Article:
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How to Talk to a Science Denier - Lee McIntyre ***

Anyone who has friends in the US probably has at least one who could be described as a science denier. Lee McIntyre offers us the intriguing promise of delivering 'Conservations with flat earthers, climate deniers and others who defy reason.' 

There are certainly elements of this present, which is when the book really comes alive, but the problem for the reader is that (not entirely the author's fault) it doesn't deliver on that promise. The majority of the book, which doesn't involve such conversations, but rather McIntyre's pondering on the matter, seems often to go round and round in circles on the difficulty of doing anything about science deniers' beliefs.

Unfortunately, though McIntyre does get to speak to flat Earthers, he fails to meet any climate change deniers (frankly, he doesn’t try hard - rather than go to a Trump rally, for example, he accesses a self-selected group from a mining community). Similarly his idea of going to a Whole Foods store to talk to GMO science deniers is thwarted by COVID, so he tries a friend who once tried to treat his headache by re-aligning his chakras rather than his requested ibuprofen. She turns out not to be a GMO science denier - making this a bit of a waste of space. A more anti-GMO friend gives more value for money - but even so he isn’t the kind of extreme believer McIntyre uncovers among the flat Earthers.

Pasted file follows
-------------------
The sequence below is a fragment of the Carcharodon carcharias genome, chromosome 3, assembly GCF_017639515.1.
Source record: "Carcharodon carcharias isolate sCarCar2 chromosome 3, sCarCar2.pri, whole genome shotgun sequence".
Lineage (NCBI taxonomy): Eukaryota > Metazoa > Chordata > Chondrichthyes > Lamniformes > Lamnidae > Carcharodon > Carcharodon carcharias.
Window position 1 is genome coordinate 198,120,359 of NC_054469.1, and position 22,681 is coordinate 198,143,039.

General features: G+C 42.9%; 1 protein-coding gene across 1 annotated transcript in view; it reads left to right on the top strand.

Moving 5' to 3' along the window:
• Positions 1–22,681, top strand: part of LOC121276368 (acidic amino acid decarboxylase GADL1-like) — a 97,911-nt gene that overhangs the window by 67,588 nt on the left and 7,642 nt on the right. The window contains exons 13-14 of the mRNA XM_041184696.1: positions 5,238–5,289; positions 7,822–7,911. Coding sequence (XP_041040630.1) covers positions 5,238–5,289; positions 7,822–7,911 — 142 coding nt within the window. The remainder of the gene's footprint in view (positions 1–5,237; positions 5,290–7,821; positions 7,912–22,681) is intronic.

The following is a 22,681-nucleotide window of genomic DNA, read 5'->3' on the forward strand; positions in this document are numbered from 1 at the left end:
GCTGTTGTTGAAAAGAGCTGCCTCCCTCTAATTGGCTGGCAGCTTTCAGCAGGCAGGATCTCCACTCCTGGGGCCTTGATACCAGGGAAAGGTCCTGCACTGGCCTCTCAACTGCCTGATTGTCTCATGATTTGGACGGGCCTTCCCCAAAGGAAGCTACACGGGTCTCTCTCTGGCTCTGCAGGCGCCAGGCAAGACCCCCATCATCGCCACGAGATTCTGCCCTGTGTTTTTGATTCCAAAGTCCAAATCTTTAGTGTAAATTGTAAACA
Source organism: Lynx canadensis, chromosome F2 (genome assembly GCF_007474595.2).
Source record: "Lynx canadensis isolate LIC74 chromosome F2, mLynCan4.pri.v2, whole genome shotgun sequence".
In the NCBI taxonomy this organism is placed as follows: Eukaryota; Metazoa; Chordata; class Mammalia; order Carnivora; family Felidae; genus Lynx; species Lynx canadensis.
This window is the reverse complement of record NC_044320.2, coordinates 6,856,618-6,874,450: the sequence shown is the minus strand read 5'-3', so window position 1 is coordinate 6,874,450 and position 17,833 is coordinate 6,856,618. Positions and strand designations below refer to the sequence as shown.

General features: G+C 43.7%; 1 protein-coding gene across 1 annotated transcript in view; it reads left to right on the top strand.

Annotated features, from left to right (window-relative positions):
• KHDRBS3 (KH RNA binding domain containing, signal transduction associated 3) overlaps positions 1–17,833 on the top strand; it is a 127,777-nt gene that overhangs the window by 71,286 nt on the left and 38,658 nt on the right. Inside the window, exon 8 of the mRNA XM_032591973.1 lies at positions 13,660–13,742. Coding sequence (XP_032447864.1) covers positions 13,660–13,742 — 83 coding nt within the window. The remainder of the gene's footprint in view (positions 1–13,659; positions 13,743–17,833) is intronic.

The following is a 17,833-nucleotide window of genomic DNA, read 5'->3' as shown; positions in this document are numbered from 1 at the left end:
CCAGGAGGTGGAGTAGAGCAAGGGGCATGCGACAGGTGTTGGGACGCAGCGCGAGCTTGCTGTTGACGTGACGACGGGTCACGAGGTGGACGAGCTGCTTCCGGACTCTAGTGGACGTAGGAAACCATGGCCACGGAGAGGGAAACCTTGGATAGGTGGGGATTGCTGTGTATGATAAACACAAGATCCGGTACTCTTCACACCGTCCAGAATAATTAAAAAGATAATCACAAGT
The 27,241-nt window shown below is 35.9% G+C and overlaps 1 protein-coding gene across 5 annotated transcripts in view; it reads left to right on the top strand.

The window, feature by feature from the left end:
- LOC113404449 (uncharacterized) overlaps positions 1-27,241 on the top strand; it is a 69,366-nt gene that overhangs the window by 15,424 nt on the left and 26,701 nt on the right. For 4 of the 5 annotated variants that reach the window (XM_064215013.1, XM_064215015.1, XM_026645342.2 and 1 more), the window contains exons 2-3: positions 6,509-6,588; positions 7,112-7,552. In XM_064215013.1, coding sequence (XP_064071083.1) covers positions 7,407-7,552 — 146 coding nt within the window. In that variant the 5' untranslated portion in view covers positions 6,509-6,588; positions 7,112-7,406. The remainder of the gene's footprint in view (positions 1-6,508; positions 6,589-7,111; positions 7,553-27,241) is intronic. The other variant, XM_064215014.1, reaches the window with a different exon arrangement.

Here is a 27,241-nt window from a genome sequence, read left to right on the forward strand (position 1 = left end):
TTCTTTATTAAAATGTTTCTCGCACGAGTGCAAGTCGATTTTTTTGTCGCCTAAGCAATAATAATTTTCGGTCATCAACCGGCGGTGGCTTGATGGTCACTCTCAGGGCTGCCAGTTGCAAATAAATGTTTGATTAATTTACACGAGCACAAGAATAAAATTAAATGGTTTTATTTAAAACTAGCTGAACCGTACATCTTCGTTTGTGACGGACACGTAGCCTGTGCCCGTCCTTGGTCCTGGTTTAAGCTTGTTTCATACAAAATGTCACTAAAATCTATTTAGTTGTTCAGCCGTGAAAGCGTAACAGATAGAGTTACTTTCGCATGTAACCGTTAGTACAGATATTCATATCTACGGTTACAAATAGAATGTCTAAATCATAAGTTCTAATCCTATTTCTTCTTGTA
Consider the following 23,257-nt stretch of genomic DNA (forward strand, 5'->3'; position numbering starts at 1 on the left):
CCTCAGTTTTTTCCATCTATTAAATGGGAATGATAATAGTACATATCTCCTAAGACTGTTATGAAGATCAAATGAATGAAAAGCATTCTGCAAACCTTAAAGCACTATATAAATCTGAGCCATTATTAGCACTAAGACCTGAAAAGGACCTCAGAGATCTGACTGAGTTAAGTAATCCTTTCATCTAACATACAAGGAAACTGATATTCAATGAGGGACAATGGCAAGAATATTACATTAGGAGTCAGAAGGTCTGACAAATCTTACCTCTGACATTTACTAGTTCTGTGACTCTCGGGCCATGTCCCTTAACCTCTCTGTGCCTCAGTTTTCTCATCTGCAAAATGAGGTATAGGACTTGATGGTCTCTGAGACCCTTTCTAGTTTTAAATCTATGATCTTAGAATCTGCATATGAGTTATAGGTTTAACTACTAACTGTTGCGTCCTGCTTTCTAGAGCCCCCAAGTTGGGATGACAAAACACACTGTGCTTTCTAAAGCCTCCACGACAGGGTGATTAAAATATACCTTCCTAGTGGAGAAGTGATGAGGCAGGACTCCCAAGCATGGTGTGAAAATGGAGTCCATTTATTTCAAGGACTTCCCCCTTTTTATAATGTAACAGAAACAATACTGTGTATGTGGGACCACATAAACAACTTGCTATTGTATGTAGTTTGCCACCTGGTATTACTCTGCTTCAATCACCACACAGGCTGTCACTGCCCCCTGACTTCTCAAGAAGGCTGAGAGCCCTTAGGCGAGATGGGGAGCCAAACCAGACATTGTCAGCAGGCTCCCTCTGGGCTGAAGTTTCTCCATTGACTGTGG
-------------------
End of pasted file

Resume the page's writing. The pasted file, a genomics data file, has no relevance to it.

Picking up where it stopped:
One thing that worries me is that McIntyre doesn’t seem to see the irony of flying from the US to the Maldives to see how they’re threatened by climate change - I’m sorry, carbon offsetting is just another way of saying there's one rule for the rich - this book is all about how to get the message across, and the only way to do that is to stop flying. Like all too many academics, McIntyre seems to go more for 'do as I say, not as I do' when it comes to responding to climate change.

We spend quite a while trying to discover if there are liberal science deniers (outcome there probably are), but there is no real coverage of liberal science denial in anti-nuclear sentiment and support for organic farming (except in a passing reference to nuclear in a quote from Michael Shermer). This perhaps is reflected in the way McIntyre tiptoes around the sensibilities of liberal science deniers who are anti-GMO - he clearly thinks they’re on a par with climate change deniers, but gives them an easier ride by far. 

When it comes to solutions, the book indentifies the key tools of science deniers such as cherry picking, expecting science to deliver the definitive truth and conspiracy theories, but does not give any great ways to deal with a resistant denier who simply says they don't believe your data and you can't prove it, except by winning their trust with a lengthy engagement - which is fine for the occasional friend but it is hard to see how it could help such a divided US, the country which seems to have a particularly big issue with this problem, especially because it seems to be a matter of identity there, rather than logic.

Overall, the book has a worthy aim, but doesn't do what it says on the cover - and fails to do so in a way that isn't particularly readable.



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Review by Brian Clegg


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